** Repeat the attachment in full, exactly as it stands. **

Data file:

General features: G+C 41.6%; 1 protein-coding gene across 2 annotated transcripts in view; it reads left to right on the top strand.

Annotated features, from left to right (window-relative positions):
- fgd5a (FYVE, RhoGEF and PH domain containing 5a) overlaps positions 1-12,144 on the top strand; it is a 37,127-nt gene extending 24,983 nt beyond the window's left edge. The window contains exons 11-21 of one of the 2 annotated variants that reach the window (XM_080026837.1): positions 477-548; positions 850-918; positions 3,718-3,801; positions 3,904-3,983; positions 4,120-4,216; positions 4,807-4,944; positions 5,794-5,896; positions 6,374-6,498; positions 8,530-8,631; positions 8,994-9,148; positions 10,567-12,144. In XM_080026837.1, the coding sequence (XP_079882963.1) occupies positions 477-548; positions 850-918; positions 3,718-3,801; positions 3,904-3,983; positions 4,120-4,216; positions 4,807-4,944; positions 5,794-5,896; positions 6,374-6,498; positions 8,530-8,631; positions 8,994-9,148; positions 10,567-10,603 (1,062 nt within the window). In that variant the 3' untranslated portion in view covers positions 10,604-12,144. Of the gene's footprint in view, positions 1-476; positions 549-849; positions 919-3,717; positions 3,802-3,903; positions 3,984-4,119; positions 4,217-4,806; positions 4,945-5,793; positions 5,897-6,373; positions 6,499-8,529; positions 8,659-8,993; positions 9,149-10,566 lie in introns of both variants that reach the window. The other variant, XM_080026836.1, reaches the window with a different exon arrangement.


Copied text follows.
General features: G+C 41.6%; 1 protein-coding gene across 2 annotated transcripts in view; it reads left to right on the top strand.

Annotated features, from left to right (window-relative positions):
- fgd5a (FYVE, RhoGEF and PH domain containing 5a) overlaps positions 1-12,144 on the top strand; it is a 37,127-nt gene extending 24,983 nt beyond the window's left edge. The window contains exons 11-21 of one of the 2 annotated variants that reach the window (XM_080026837.1): positions 477-548; positions 850-918; positions 3,718-3,801; positions 3,904-3,983; positions 4,120-4,216; positions 4,807-4,944; positions 5,794-5,896; positions 6,374-6,498; positions 8,530-8,631; positions 8,994-9,148; positions 10,567-12,144. In XM_080026837.1, the coding sequence (XP_079882963.1) occupies positions 477-548; positions 850-918; positions 3,718-3,801; positions 3,904-3,983; positions 4,120-4,216; positions 4,807-4,944; positions 5,794-5,896; positions 6,374-6,498; positions 8,530-8,631; positions 8,994-9,148; positions 10,567-10,603 (1,062 nt within the window). In that variant the 3' untranslated portion in view covers positions 10,604-12,144. Of the gene's footprint in view, positions 1-476; positions 549-849; positions 919-3,717; positions 3,802-3,903; positions 3,984-4,119; positions 4,217-4,806; positions 4,945-5,793; positions 5,897-6,373; positions 6,499-8,529; positions 8,659-8,993; positions 9,149-10,566 lie in introns of both variants that reach the window. The other variant, XM_080026836.1, reaches the window with a different exon arrangement.